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Title:The effects of age and memory on the ability to adjust to novel (artificial) dialect forms for L1 Spanish speakers
Author(s):Ross, Daniel
Subject(s):Language Acquisition
Abstract:There is general agreement in the Second Language Acquisition literature that there are age effects, and that children tend to outperform adults in ultimate attainment. Despite this, previous research has shown that adults tend to outperform children in short-term outcomes. To address the differences in those two findings, the study presented here was designed to show a young-age advantage, by measuring “flexibility,” which is to say their ability to adjust to novel forms present in the input of a novel (artificial) dialect. The results show that, although adults did well in all tasks, in some of the tasks young children also performed well: both extreme age groups outperformed the middle. This is interpreted in the Declarative/Procedural model (Ullman et al. 1997; Ullman 2012), which is based on the distinction of two memory systems: the procedural memory system, which explains the advantage in young children, and the declarative system, which explains the advantage in adults. Procedural memory is central in the processing of systematic grammar in language, while declarative memory is used for other tasks like remembering events and learning new vocabulary. This difference may help explain why children, are often found to learn languages better than adults. The paper concludes that age effects are at least partly explained by a gradual shift in memory systems, which correlates with age.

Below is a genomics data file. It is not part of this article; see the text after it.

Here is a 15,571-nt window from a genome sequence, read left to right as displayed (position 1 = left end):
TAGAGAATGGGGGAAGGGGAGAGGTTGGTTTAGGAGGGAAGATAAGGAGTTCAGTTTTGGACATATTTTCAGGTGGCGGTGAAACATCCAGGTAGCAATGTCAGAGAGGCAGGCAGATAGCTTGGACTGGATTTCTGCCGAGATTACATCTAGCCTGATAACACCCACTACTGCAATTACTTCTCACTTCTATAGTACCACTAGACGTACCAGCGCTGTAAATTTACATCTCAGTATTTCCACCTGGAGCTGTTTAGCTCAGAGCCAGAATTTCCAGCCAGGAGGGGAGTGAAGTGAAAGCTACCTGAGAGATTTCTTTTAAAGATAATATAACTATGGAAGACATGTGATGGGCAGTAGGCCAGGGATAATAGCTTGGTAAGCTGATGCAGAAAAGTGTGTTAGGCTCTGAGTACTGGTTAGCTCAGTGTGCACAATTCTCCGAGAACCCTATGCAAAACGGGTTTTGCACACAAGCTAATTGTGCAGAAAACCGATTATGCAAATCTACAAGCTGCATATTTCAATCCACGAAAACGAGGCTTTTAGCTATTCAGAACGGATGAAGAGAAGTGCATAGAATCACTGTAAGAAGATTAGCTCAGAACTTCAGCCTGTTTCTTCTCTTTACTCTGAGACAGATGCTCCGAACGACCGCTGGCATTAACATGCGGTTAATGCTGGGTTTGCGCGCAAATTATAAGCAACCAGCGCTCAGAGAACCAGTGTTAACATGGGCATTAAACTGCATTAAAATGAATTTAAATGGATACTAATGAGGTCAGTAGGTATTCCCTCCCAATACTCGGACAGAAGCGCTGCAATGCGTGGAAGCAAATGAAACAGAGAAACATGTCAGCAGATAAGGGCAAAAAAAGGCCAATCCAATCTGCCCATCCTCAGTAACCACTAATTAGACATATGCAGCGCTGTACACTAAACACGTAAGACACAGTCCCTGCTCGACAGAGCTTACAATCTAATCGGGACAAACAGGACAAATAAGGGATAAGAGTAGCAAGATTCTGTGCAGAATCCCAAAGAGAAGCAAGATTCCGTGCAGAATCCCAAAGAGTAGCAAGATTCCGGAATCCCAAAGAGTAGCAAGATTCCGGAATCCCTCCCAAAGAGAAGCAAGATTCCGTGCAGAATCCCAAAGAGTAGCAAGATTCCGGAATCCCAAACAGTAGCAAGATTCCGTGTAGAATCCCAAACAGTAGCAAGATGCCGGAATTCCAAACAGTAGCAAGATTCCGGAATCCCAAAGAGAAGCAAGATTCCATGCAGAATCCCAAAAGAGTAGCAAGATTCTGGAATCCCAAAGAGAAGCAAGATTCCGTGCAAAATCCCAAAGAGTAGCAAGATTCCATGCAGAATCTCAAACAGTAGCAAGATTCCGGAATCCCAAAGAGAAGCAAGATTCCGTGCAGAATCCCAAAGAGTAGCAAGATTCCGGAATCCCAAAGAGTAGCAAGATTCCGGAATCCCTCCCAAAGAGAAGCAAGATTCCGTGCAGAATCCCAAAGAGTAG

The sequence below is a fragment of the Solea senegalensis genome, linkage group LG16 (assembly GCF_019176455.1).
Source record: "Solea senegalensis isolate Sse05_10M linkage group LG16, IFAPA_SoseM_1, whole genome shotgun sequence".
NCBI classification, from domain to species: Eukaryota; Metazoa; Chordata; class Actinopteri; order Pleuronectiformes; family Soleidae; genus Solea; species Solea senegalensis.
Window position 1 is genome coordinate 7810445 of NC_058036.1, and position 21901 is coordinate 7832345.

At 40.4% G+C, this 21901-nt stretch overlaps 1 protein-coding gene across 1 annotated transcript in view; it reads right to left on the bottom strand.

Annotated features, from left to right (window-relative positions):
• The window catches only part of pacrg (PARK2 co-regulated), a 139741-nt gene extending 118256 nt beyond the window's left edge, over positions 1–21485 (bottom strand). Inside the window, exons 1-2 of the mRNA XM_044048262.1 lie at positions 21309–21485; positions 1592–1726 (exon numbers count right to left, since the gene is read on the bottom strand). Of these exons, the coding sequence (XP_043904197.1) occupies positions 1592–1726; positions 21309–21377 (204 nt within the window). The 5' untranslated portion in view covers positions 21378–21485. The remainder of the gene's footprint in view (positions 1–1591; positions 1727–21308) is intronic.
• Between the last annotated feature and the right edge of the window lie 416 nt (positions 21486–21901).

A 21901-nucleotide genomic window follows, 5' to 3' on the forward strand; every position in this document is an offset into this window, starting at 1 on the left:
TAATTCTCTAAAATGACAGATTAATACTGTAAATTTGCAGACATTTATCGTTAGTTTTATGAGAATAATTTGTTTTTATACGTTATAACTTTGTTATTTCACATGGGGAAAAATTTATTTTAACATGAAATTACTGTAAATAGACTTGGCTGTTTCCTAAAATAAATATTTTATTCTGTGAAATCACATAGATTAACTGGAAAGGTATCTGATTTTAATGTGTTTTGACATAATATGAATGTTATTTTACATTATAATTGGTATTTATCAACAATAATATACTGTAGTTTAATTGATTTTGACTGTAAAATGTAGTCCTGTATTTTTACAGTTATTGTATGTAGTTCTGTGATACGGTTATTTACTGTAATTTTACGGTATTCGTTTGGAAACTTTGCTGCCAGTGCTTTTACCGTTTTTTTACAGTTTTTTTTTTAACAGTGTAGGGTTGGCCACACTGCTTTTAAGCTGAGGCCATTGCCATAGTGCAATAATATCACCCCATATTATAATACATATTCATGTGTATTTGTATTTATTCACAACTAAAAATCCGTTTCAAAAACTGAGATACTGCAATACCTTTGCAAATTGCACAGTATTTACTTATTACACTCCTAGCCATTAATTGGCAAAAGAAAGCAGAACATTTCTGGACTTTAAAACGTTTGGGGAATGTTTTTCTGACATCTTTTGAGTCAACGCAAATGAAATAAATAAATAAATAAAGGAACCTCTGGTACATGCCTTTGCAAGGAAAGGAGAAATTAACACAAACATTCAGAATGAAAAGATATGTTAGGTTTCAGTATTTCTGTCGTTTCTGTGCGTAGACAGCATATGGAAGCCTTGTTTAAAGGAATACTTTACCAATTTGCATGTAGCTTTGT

Issue Date:2013-01
Citation Info:Ross, Daniel (2013). The effects of age and memory on the ability to adjust to novel (artificial) dialect forms for L1 Spanish speakers. Unpublished Qualifying Exam paper, University of Illinois at Urbana-Champaign.
Genre:Working / Discussion Paper
Publication Status:unpublished
Date Available in IDEALS:2013-03-01

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